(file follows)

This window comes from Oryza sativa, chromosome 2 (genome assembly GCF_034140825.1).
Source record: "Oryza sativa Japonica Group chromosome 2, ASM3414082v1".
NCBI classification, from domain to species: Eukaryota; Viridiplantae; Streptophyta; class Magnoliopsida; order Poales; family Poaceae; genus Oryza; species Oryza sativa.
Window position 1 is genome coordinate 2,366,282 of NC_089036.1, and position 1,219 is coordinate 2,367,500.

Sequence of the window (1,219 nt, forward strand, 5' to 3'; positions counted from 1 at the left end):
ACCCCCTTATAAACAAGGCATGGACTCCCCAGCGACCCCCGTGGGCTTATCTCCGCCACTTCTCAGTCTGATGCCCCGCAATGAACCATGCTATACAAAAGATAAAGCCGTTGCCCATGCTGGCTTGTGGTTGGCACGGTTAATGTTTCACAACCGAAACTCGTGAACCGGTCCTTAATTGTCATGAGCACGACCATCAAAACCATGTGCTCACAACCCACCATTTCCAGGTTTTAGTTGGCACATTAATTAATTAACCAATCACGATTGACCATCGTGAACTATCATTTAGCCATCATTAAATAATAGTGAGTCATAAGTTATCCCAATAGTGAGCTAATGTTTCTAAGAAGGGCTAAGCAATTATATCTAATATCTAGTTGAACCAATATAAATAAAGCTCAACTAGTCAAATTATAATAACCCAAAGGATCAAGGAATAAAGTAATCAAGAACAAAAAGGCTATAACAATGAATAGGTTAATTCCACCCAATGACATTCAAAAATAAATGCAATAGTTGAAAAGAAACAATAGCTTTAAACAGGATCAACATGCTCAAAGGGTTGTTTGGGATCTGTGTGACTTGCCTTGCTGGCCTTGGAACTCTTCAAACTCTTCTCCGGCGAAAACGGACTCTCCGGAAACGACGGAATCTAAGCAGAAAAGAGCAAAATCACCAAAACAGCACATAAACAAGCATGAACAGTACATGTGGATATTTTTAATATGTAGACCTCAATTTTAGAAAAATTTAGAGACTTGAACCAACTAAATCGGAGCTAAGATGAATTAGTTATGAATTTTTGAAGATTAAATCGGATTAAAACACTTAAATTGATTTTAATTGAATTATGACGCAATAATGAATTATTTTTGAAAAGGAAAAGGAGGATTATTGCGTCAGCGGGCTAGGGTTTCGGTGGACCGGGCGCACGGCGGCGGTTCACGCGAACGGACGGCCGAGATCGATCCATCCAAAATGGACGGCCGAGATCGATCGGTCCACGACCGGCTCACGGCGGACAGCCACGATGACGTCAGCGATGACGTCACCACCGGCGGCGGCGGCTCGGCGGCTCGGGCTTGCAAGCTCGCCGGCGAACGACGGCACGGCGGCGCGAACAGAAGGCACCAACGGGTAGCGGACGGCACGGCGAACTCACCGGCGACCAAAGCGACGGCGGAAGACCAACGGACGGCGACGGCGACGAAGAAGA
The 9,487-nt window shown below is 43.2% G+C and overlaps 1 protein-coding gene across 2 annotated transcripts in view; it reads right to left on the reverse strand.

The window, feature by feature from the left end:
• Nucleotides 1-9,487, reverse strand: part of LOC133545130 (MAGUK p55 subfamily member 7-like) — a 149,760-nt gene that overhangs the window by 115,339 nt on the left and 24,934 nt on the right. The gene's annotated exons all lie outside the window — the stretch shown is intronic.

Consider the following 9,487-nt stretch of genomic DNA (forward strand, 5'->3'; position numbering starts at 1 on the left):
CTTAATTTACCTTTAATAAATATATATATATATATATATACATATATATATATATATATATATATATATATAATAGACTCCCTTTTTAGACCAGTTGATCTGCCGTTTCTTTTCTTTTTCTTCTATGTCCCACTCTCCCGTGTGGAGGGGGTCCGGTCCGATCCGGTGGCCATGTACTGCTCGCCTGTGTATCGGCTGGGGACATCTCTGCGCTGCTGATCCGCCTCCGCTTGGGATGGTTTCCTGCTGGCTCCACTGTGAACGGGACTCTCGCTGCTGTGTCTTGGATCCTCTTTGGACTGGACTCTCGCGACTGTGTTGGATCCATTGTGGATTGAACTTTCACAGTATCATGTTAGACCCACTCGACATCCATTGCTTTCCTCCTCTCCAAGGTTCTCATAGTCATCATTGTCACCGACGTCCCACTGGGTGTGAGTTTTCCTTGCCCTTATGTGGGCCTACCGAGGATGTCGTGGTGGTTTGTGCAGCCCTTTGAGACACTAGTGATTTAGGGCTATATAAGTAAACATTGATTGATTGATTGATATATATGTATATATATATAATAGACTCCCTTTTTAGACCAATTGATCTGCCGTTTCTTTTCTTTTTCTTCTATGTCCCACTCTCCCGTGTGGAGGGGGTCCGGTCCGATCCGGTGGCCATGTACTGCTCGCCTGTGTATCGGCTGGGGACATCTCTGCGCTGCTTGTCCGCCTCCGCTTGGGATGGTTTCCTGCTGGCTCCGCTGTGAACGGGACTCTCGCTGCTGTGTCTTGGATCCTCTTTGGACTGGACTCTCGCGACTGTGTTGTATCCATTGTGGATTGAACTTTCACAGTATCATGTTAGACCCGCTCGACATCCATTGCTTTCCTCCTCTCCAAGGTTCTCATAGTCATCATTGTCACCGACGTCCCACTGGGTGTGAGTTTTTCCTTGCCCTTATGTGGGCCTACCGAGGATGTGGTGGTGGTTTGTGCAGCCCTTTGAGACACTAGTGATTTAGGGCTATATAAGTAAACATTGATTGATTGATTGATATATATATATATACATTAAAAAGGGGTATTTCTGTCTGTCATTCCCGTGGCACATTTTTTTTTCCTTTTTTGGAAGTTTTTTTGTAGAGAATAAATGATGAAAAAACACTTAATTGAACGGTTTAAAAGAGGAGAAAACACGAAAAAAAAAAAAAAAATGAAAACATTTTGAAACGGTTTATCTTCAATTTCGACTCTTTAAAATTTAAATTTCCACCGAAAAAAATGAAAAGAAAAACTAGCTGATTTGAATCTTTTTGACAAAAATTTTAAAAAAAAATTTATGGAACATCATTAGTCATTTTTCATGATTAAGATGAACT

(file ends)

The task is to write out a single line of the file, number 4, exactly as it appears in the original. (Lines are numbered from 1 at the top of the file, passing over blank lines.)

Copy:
Window position 1 is genome coordinate 2,366,282 of NC_089036.1, and position 1,219 is coordinate 2,367,500.